Monica Seles has heard the rumors of her retirement so many times that she hardly notices them anymore.
It was the rumor of her impending marriage that caught Seles by surprise.
Seles, home to visit her mother recently, walked into a Sarasota business and a man she knows asked her about the rumor she was getting married.
“I have no idea where that one is coming from,” Seles said. “It completely blew me away.
“It’s not true … and the other one isn’t true, either.”
The other rumor has much more credence. Seles has hardly played the past two years. A foot injury threatens to end her career. While she hasn’t called it quits, Seles concedes that the end of her tennis career could come sooner rather than later.
“By January, I will make a decision,” Seles said. “If I can’t play then I probably will (retire). But not until January. I am trying to get ready to play this year. I don’t want to talk about it because I am still trying so hard. I am not going into it with that frame of mind.”
Seles, 30, was the dominant player in women’s tennis in the early 1990s and ranked No. 1 at the time she was stabbed by a crazed fan during a tournament in Germany in 1993. Though she has had her moments since returning after a two-year absence, she never completely recaptured the magic that led her to winning eight of the final nine Grand Slam events she played before the attack.
She did win another Australian Open and got to a pair of U.S. Open finals and a French Open final after coming back. She even reached at least the quarterfinals of all four Grand Slam events in 2002 but the past two years have been plagued by a series of setbacks because of a stress fracture in her left foot.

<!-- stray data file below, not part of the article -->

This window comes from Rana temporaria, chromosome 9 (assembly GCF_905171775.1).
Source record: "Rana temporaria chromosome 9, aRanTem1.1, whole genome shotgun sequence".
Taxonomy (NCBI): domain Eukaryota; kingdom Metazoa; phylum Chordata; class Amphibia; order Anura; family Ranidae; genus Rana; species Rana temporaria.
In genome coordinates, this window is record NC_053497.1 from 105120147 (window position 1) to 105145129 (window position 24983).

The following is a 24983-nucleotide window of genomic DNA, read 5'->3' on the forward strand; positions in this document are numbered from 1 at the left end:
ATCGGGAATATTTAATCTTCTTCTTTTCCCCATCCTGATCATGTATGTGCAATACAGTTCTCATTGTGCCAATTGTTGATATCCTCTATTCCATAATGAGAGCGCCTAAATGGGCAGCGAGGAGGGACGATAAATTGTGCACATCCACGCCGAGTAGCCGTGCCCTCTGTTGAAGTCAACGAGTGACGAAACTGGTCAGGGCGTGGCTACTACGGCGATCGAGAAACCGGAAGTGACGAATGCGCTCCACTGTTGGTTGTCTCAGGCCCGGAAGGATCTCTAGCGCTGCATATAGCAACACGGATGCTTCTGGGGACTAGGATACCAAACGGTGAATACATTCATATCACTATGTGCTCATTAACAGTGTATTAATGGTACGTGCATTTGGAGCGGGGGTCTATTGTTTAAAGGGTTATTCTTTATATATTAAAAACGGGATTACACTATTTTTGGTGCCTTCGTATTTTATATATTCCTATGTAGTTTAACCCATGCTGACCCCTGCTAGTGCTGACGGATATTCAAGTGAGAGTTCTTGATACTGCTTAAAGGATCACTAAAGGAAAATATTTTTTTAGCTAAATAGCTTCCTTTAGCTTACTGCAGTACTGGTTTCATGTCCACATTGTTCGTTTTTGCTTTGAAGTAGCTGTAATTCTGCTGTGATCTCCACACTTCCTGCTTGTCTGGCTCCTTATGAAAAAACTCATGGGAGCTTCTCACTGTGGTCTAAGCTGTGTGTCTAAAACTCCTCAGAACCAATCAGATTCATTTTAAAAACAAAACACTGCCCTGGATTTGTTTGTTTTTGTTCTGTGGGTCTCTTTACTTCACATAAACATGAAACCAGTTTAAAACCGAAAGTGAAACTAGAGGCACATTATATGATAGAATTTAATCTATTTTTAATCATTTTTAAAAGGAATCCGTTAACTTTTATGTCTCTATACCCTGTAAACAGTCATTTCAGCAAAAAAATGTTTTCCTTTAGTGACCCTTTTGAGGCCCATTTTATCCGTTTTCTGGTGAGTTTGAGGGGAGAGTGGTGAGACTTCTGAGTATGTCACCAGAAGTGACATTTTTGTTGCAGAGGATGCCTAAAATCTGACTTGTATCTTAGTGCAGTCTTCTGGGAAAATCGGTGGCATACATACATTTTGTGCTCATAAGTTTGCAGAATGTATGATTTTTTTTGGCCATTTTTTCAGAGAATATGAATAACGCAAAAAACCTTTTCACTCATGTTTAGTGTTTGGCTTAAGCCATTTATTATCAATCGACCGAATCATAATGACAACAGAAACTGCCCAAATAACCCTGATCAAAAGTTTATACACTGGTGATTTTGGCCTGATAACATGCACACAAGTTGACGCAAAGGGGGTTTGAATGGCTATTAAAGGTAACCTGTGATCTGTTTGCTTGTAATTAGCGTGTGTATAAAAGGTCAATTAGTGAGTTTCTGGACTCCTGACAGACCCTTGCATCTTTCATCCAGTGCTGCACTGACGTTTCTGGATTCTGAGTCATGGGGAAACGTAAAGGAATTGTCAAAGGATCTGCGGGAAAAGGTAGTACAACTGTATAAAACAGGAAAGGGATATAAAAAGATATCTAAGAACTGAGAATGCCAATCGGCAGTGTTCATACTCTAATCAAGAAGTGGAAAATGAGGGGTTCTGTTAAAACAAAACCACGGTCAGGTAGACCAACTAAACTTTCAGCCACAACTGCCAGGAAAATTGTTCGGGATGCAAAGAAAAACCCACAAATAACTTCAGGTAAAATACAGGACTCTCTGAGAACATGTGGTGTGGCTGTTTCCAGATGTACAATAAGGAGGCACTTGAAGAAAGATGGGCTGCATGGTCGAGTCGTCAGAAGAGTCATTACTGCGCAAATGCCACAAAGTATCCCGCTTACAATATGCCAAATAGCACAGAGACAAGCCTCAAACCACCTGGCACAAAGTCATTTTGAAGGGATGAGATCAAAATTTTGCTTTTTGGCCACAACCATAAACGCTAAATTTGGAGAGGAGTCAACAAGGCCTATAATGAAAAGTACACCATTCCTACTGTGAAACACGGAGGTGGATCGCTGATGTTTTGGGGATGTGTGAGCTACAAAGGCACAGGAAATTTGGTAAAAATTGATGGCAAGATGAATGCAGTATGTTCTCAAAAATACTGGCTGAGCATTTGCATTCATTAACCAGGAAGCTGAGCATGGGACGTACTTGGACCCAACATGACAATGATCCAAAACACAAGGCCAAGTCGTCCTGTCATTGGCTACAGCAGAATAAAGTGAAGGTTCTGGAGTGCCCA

Seles practiced and rehabbed most of this past year and planned several times to play but her foot wouldn’t hold up. She has not played a match on tour since losing in the first round of the 2003 French Open.
Once again, Seles has been practicing, mostly in San Diego. This week, she returned to New York to have her foot checked.
“I am trying to stay in a positive frame of mind,” Seles said. “I have been feeling good. I have been hitting in the morning and then in the afternoon about three times a week. It is feeling better.”
The plan is to play a lower level tournament in early January, starting in New Zealand or a tournament in Canberra, Australia. The Australian Open is later in January.
Even if she does return, Seles acknowledges that she probably would not play for more than another year, “but at least one more year would be great.”
Several times during the past year the foot seemed to be progressing but wouldn’t hold up to the rigors of tournament tennis. Each time, rumors of retirement grew.
Seles is determined not to give in to those rumors without one more good try.
“I have not said that to anyone,” Seles insisted about plans to retire.